In lieu of an abstract, here is a brief excerpt of the content:

  • Submission to the COSATU Panel of Economists on “The Final Recommendations of the International Panel on Growth” (the Harvard Panel)
  • Ben Fine (bio)

Recommmendations of the Panel chaired by Ricardo Hausmann represent an outrageous disgrace. The Panel was appointed and made its first visit to South Africa in January 2006 with three further visits after six month intervals. It comprises 29 members (20 for the international panel, three other international co-authors and six South African authors). The Recommendations were released by National Treasury on 8th May, almost two and a half years after the Panel’s appointment. Over the intervening period, twenty background papers were drafted, less than one per member over more than two years (four members of the international panel do not figure as authors at all). The draft for Final Recommendations itself only covers sixteen pages of text, the 21 recommendations a mere four pages. In June, the Panel took their Recommendations on a “road show” in South Africa, providing briefings that generally did nothing more than offer summaries of their background papers. In short, irrespective of substantive content, the Final Recommendations are necessarily totally lacking in depth and breadth, and certainly by comparison with other reports and assessments of South Africa’s economy from before and after the end of apartheid. To put it crudely, there must be extreme doubts, worthy of investigation by interested parties, over whether those funding or supporting the Panel have received their money’s worth. In addition, as will be seen, apart from being extraordinarily narrow in scope and depth in terms of what has been done, the same applies to the application of the Panel’s analytical framework, even [End Page 5] on its own terms, as is evidenced by comparison with The Growth Report, released at the end of May, 2008. This is covered in an Appendix to this Response.

This does, however, all have to be set in political context. It is generally acknowledged (and now privately admitted in private by Panel members) that the exercise was one of legitimising an increasingly unpopular government for its failure to deliver sufficiently on economic and social welfare for the majority of the population. The appointment of the Panel symbolised a mild shift in orientation from what was generally conceived to be neo-liberal postures on the part of government. In the event, the exercise has proven to be futile in light of political developments (symbolised by the replacement of Mbeki by Zuma as President of the ANC), and it must be suspected that the steam ran out of the Panel’s work both from the supply and the demand sides. The whole thing has ended in a whimper. This might explain the carelessness with which the Final Recommendations have been released. The National Treasury’s press statement lists only nineteen background papers, the Final Recommendation offers twenty, and two of these have not as yet been placed on the Harvard web page (although others listed as forthcoming are available). The press statement divides the papers into six categories but the numbering jumps from five to seven without a six. This is probably because Public Administration and BEE have been rounded together in five, with BEE presumably being separate as six previously. Each of these six categories, with BEE restored to independence, has its counterparts in the headings for the Final Recommendations. Crime, though, as listed in the Press Statement does not appear in the Final Recommendations.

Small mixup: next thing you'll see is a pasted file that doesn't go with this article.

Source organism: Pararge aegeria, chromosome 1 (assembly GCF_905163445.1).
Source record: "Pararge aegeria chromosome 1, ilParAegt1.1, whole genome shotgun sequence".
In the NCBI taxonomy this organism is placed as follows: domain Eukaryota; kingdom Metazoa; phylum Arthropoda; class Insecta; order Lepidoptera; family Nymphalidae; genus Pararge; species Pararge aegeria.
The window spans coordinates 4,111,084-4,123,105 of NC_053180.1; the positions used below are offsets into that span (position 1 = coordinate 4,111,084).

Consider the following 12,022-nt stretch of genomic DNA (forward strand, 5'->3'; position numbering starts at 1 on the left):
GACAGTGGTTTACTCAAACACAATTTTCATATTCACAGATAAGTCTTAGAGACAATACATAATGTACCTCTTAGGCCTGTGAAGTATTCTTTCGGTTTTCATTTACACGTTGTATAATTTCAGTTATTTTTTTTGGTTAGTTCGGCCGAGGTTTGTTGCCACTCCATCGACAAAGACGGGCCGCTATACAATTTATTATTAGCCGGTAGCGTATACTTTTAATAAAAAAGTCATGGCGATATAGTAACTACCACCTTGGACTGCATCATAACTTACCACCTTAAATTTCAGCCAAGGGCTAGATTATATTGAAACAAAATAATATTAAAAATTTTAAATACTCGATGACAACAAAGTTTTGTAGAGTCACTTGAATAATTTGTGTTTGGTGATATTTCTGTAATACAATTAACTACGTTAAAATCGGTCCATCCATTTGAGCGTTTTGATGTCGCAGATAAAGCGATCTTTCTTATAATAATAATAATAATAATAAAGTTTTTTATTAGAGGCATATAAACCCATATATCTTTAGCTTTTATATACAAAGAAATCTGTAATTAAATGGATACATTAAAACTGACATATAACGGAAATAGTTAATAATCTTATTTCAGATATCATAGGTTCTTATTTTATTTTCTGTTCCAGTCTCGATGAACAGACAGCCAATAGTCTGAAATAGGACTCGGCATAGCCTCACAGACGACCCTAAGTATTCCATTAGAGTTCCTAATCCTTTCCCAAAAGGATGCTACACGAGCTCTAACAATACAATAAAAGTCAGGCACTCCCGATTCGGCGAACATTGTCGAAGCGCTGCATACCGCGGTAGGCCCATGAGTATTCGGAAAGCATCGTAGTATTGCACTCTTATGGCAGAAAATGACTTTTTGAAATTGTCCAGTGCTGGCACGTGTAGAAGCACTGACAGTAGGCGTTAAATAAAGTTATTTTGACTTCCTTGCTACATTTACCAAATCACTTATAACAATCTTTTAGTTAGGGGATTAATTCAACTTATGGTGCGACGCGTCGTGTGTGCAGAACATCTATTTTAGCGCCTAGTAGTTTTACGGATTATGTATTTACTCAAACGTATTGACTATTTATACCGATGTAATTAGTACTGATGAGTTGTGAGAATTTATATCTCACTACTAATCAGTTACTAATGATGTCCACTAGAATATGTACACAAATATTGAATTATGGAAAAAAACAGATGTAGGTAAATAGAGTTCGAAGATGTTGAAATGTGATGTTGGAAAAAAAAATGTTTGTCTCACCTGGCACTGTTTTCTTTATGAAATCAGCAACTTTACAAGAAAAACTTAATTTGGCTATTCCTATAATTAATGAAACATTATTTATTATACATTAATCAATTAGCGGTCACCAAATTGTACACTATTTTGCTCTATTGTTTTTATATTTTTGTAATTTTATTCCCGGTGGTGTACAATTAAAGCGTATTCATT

Significantly, the one missing paper in the press statement concerns HIV/AIDS (and its impact on school attendance). The Final Recommendations make no reference at all to HIV/AIDS. This is indicative of a much broader neglect of major issues of compelling concern to the South African economy. On the one hand, there is at most passing reference in the Final Recommendations (report not just list of 21 policies) to the role of the public sector in health, education and welfare and economic and social infrastructure more generally such as transport, housing, energy, and water and sewage. There is no mention of agriculture, of urbanisation, regional development; and the words “poverty”, “gender”, and “race”, for example, do not appear once throughout the...


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